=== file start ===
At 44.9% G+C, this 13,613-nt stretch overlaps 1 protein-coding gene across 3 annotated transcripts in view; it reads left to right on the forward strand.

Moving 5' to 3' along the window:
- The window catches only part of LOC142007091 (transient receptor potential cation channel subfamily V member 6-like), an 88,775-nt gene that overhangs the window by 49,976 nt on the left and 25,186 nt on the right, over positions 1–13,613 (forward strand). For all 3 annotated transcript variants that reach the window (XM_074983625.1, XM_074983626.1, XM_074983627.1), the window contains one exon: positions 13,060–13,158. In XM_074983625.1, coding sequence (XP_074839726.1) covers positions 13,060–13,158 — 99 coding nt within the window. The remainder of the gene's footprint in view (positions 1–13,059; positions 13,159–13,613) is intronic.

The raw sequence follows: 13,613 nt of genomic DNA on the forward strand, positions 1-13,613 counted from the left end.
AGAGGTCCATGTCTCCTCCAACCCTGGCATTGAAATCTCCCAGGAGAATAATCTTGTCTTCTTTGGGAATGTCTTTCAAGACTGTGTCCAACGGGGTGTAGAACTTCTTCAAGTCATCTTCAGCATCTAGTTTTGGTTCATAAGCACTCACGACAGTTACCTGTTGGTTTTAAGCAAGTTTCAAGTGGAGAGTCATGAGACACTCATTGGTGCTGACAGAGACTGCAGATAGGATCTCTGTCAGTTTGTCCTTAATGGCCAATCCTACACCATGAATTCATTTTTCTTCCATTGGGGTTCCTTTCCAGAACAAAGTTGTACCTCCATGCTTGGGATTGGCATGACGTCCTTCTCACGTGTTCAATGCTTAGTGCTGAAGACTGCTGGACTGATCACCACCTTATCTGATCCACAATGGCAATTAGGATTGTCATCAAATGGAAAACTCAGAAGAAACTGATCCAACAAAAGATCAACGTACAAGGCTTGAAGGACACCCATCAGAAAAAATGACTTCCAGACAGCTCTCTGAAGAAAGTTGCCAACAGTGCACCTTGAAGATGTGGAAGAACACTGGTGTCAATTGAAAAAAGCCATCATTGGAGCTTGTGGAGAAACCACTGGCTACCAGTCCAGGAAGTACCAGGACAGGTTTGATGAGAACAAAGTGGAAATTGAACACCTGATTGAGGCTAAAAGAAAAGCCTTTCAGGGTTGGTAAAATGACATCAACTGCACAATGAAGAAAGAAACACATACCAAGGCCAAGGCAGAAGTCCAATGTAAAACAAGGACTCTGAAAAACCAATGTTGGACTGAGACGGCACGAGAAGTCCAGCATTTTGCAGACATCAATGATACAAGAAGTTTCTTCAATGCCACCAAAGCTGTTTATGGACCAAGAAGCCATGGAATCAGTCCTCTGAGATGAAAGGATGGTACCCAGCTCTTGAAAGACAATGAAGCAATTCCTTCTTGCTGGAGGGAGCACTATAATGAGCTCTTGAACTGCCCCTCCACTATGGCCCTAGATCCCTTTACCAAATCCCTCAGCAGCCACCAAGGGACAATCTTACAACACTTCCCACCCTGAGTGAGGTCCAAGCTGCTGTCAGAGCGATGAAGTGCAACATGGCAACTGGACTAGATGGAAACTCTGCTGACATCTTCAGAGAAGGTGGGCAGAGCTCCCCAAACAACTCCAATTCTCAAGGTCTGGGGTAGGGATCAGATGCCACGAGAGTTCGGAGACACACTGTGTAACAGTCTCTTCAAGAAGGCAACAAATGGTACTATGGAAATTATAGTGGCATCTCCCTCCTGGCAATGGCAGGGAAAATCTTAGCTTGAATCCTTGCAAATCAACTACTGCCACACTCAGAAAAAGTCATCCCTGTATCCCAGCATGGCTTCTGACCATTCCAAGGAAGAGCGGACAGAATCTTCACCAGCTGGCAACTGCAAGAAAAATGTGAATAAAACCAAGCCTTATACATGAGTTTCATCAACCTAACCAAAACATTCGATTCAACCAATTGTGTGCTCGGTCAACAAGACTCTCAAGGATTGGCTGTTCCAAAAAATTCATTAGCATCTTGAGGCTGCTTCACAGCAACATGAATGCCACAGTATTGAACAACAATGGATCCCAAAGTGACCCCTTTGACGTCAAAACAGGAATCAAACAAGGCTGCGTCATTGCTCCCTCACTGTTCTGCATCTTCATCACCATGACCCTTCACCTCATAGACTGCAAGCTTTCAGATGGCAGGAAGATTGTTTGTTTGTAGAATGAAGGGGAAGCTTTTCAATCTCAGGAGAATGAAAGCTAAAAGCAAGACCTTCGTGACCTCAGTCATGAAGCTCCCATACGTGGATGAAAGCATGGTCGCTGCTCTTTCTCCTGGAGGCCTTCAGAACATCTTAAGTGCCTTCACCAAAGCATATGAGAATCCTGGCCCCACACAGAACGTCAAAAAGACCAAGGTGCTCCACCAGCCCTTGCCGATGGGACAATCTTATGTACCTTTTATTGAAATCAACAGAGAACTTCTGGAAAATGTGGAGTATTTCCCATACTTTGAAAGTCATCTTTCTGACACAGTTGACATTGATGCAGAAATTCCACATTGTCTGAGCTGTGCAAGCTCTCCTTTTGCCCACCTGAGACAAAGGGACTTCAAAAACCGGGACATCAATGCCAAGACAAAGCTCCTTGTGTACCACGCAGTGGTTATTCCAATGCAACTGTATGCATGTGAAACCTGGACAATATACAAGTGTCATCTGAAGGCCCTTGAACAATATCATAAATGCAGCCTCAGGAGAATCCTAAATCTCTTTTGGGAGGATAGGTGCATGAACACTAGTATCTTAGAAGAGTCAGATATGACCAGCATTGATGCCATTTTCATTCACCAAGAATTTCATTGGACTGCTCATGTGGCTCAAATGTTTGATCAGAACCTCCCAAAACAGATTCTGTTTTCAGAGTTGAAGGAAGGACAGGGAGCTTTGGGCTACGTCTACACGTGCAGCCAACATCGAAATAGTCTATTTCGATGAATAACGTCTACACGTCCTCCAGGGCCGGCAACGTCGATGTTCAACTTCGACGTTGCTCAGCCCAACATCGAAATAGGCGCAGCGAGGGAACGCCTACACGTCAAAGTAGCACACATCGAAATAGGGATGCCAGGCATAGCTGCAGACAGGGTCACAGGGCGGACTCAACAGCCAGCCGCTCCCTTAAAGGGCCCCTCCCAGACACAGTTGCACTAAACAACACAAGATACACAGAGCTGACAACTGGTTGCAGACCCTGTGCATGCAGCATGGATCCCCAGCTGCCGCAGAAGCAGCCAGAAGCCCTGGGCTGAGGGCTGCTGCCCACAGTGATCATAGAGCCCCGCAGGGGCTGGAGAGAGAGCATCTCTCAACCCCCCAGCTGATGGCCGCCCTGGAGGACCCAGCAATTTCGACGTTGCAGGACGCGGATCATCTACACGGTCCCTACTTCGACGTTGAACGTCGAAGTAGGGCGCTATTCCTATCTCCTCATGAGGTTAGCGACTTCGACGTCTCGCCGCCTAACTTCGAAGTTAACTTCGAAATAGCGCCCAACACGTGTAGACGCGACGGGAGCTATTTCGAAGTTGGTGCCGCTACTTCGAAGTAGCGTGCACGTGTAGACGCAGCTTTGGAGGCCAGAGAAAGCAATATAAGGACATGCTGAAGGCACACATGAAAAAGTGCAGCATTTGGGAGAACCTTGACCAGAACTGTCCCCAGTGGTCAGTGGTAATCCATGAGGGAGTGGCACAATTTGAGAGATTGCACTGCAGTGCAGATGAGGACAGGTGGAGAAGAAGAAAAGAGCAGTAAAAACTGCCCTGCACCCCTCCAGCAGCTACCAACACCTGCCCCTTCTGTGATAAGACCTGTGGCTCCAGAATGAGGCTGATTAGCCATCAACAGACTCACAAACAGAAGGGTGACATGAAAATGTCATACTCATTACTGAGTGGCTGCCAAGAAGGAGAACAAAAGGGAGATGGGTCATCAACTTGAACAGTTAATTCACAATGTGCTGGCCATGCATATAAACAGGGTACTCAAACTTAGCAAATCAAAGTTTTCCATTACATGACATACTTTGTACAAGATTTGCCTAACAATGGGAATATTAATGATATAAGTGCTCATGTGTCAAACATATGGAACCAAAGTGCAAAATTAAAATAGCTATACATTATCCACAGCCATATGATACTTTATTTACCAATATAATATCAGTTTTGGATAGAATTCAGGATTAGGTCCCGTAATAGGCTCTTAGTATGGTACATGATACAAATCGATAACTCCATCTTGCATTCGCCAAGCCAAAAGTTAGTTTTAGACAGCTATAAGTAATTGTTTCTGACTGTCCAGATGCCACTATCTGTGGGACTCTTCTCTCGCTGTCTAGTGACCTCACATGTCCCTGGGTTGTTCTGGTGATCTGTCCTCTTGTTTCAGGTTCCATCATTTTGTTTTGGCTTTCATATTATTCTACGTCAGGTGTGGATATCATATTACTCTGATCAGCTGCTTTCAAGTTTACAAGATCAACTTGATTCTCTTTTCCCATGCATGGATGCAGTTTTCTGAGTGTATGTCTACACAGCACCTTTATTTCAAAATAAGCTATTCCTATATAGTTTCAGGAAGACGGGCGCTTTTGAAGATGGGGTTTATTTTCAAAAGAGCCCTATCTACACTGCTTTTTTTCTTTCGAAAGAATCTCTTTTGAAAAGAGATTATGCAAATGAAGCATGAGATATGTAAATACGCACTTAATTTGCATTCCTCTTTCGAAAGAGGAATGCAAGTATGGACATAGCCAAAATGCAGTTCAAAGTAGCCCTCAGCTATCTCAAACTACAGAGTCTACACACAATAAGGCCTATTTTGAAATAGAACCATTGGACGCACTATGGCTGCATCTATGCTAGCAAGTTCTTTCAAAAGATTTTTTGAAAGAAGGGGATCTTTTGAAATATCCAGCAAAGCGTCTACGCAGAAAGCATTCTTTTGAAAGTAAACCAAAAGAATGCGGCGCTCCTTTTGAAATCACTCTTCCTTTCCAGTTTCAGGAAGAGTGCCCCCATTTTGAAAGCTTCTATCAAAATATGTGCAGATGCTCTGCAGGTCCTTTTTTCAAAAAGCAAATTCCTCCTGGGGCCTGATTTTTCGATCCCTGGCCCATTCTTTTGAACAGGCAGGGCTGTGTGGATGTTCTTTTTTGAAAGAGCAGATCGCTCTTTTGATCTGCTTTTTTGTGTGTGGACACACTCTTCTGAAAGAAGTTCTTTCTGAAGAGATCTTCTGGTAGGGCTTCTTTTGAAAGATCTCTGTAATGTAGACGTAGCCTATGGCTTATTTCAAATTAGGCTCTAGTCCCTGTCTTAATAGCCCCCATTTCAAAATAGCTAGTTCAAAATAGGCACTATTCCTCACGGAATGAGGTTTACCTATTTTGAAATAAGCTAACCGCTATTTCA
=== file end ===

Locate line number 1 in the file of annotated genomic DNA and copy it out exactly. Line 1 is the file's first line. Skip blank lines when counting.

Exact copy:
At 44.9% G+C, this 13,613-nt stretch overlaps 1 protein-coding gene across 3 annotated transcripts in view; it reads left to right on the forward strand.